Choosing the Right Cutting Oil

Choosing the Right Cutting Oil

All-purpose cutting oil is commonly used for each machining that it can suitable for various metal materials. But is it enough? As we know, there are many sort of cutting fluids in the market. So how to choose the right cutting oil? At first, metal and machining operations which you need to gather some basic information relevant to the selection criteria.

During metal machining, the heat can damage both the cutting tool and the workpiece if the right kind of cooling doesn’t take place at the cutting edge. For purposes of simplicity, you need to know the metals in use, and consider the predominant machining operations at first. New machines, changing environmental concerns, machine types, tooling specifics all combine to limit the effectiveness or applicability of the cutting oil.

Why METAL is important before we chose cutting oils

Some lubricants are more compatible with certain materials than others. When deciding on a cutting oil, you should differentiate between hard, low-machinability materials, such as stainless steel, and softer, ductile materials, like aluminum.

In most cases, aluminum, brass and iron alloy which are common materials and easy to machine with general-purpose oils. But some of metals are more difficult to machine than others, e.g., stainless steel, tungsten steel, nickel alloy and very hard metals demand a very high level of performance from the cutting oil.

There are many kind of cutting oils but it may not suitable for each metal. For instance, cutting oils (containing active sulfur) should not be used for brass and aluminum, as they will stain or tarnish the finished parts, and general cutting oil will not recommend that be used for glass, as they will scratch and damage glass surface, and tougher metals require tougher cutting oils with greater lubrication and anti-weld capabilities to prevent build up on the tool. Therefore, specific cutting oils will be a best choice when you have adopt.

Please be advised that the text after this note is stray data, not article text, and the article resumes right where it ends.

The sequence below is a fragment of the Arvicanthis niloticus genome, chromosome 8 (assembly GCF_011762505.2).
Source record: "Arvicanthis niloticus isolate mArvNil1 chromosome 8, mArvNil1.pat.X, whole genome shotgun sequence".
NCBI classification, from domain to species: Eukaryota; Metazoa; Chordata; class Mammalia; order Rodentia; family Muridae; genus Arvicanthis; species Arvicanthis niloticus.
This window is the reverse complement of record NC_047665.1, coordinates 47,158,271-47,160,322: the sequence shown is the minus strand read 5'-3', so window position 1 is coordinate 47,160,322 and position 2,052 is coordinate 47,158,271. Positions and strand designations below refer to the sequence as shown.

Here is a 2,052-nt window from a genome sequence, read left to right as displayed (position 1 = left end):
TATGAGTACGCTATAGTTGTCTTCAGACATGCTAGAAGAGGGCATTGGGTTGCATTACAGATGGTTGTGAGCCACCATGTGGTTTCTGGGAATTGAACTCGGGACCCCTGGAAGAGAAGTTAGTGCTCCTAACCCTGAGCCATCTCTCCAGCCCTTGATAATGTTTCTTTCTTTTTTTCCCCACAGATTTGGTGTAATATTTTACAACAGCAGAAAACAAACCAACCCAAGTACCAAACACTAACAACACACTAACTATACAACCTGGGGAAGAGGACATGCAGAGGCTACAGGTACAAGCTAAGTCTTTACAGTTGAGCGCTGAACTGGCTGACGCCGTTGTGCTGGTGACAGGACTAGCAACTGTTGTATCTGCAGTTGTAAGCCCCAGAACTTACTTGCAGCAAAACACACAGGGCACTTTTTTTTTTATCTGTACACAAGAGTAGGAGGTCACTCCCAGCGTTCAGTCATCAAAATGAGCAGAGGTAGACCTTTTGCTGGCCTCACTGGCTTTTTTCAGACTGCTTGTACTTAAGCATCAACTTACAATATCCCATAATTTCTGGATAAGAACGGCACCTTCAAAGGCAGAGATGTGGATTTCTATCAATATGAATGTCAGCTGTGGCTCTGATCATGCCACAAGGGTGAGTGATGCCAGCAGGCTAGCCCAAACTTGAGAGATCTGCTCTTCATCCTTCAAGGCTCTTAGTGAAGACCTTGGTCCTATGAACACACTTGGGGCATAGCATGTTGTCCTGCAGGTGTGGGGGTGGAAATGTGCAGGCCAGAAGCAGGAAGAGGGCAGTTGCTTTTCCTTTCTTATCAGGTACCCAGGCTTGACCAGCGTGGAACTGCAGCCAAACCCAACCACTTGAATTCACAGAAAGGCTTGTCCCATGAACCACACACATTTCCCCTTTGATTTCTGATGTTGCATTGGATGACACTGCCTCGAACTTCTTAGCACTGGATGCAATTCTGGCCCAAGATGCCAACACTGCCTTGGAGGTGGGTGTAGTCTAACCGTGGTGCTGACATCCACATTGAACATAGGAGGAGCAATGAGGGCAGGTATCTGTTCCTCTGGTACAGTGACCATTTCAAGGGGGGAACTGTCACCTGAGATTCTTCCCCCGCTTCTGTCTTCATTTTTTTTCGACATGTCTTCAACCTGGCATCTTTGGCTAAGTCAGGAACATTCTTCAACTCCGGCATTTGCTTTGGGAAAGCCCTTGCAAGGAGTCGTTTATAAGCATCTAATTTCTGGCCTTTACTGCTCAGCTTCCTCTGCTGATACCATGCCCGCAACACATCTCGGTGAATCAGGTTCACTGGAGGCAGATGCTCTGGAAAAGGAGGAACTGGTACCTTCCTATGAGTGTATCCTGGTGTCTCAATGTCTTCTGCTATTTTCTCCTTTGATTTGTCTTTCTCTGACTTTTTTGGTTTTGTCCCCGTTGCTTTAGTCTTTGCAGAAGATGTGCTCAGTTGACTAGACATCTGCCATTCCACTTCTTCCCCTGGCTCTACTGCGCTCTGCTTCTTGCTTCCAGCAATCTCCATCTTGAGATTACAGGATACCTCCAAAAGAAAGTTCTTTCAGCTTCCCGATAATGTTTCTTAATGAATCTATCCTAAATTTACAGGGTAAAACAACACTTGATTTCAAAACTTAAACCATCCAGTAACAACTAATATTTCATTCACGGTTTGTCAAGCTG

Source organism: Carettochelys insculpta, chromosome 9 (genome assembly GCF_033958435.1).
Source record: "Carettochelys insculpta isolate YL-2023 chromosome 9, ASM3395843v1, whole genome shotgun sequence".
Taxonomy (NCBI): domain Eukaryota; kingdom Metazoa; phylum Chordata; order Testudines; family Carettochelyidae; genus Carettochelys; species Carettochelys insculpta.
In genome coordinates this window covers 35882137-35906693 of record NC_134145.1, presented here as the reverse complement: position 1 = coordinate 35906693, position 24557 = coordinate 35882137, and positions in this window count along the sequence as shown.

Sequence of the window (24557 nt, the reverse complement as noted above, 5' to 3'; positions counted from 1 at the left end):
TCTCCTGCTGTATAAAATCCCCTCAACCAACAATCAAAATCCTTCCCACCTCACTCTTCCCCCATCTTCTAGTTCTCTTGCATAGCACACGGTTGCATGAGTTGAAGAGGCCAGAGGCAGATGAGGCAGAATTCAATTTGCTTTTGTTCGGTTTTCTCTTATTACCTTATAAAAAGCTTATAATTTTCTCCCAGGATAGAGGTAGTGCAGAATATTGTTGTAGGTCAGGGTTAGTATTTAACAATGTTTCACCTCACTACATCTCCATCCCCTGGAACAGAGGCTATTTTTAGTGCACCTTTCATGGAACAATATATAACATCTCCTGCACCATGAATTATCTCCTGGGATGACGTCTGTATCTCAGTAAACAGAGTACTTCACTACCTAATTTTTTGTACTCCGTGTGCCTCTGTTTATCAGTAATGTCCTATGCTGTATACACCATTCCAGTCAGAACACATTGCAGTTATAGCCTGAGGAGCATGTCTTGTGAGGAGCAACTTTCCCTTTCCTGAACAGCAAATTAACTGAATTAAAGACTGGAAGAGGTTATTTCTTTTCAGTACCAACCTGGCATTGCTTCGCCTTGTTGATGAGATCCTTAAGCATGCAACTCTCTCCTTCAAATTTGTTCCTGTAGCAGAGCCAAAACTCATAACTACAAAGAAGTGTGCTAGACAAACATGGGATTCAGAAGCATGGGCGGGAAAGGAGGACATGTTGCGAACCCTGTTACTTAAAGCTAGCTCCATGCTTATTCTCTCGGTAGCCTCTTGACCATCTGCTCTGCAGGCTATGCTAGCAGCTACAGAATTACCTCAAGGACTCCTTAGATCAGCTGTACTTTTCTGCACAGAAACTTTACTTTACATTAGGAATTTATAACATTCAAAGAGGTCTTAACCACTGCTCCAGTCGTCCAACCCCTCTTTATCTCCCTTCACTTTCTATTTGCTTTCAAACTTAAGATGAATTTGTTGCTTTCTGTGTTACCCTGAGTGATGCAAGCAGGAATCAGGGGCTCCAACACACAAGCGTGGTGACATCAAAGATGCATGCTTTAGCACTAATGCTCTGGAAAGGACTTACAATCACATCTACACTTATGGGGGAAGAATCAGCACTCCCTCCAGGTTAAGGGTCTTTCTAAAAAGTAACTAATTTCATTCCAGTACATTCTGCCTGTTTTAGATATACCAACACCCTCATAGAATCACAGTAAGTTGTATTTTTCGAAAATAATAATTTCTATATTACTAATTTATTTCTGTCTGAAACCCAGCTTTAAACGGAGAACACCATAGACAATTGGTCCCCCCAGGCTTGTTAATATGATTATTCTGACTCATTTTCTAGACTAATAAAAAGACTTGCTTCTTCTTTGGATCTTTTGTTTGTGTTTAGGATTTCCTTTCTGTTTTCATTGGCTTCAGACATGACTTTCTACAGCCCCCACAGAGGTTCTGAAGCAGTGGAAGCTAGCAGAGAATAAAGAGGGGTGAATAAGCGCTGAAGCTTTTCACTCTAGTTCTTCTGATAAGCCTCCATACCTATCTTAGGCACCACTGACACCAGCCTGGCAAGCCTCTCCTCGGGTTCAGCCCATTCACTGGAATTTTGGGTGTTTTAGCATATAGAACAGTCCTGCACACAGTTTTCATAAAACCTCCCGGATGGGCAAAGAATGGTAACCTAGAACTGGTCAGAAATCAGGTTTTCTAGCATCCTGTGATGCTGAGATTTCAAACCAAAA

Why should you concerned the Machining Operations

Cutting oils serve specific functions based on the difficulty and speed of the machining. The cutting oil’s main function will be cooling, especially with a synthetic cutting fluid, since the thinner, diluted fluid carries heat away more efficiently. Easy machining operations (turning, forming, drilling, milling, etc.) can be performed at higher speeds and require high levels of cooling. The milder operations can be performed with lower viscosity of cutting oil, and difficult machining operations must be run at lower speeds.

Therefore, grinding, drilling, and milling are often done at higher speeds with low-viscosity oils. Thread-cutting and broaching, however, require more work and slower operating speeds. A highly viscous oil is needed to reduce friction and lubricate the surface.

The cutting oil that you choose will consider the nature of the operation. You can choose your cutting oil by distinguishing between situations that emphasize a need for cooling and situations that emphasize a need for lubrication.

View our full list of specialty cutting oils here.

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